- Simplivity burst onto the storage scene at last year’s VMworld with their Omnicube appliance. This was an array that seemed to do everything (Simplivity reckoned there was an appliance sprawl in the data center and they wanted to address this). It will be interesting to see how things are going for Simplivity one year on.
I/O Acceleration Products
- Condusiv announced the V-locity product late last year. V-locity takes a portion of memory and uses it as a block cache for VM I/O. My initial tests of the product showed quite good performance results. I’m hoping to catch up with Spencer and the team to see what new features they might be introducing to V-locity going forward.
- Fusion-IO have told me about a new server-side flash deployment model that integrates with VAAI compliant storage arrays, but doesn’t blindly send all I/O to SAN. Apparently, the numbers are impressive and they feel this could be a really good VDI use case. I’ll be dropping in on Lee to see this in action and learn more.
- Pernix Data will definitely be on the top of a lot of people’s lists. Founded by an ex-VMware principal engineer, Satyam Vaghani, this company also includes the one and only Frank Denneman in their rank and file. I’ll definitely be going over to check out their flash-based I/O acceleration product. I’m not sure if they will have a shipping product by then, but VMworld would definitely be a great place to make that announcement – no pressure guys!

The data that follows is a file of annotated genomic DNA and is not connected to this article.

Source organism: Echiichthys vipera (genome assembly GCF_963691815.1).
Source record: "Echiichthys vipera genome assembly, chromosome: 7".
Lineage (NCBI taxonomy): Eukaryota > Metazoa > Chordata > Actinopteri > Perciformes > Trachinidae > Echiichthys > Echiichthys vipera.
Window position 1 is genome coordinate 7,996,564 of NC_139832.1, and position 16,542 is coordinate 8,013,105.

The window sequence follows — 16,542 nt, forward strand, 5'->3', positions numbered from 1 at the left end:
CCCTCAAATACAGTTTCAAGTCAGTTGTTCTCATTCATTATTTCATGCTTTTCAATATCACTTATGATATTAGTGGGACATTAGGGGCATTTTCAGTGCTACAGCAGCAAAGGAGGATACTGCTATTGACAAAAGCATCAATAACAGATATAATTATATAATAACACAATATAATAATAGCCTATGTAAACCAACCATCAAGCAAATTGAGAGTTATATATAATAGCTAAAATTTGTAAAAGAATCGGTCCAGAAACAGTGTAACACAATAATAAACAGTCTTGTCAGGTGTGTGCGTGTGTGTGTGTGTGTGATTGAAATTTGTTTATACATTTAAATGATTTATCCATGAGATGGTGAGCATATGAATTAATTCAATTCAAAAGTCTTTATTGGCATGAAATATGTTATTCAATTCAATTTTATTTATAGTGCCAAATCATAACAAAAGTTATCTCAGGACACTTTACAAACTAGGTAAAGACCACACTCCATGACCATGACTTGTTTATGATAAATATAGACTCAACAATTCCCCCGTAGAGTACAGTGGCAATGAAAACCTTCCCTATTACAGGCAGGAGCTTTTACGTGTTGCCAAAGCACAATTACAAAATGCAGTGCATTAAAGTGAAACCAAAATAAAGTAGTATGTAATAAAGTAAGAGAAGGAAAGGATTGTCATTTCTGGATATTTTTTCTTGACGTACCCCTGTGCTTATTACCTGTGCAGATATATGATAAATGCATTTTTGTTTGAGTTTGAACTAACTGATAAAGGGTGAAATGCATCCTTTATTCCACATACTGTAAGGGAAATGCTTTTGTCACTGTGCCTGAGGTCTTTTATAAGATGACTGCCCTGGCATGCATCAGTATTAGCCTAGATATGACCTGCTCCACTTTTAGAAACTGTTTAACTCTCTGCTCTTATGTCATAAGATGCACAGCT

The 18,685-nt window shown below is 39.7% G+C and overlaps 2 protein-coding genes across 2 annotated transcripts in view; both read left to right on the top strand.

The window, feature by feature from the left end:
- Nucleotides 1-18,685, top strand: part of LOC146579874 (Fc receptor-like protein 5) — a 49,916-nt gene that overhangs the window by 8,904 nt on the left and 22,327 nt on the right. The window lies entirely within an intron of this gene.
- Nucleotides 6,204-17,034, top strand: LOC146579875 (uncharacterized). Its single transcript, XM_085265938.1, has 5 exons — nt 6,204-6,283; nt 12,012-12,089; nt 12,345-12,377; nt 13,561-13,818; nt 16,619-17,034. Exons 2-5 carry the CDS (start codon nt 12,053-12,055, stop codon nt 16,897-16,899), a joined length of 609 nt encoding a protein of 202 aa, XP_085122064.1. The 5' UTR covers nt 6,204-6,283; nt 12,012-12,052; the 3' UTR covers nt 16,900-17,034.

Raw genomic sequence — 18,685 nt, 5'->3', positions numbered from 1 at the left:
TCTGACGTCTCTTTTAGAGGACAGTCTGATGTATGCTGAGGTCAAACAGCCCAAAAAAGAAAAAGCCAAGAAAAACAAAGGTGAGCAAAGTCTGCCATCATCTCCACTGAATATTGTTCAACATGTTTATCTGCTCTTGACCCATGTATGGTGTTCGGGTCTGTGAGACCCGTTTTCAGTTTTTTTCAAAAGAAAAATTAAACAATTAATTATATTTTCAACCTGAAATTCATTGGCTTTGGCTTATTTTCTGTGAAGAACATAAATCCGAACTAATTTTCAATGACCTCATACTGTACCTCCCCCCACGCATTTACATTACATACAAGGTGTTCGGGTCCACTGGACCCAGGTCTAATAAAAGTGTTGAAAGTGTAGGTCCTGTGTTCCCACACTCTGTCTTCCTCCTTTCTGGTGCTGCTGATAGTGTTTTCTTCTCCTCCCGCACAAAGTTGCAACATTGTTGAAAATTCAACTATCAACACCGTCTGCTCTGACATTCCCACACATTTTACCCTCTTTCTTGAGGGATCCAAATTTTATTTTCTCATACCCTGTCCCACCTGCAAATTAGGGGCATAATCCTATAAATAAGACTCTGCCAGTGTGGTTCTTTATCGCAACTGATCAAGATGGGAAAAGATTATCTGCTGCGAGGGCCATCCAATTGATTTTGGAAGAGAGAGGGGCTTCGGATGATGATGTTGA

- SanDisk announced their Flashsoft product in June this year. I have no further details other that it seems to have a decent set of integration features for VM I/O acceleration. I’ll be popping along to their stand to get further information.
I think I’ll be doing well if I get through that lot, don’t you? As it is said, it is not exhaustive. But these are the vendors on my list. So what have I missed? Who else should I check out?
And if I bump into you on my hall-crawl, please say hello.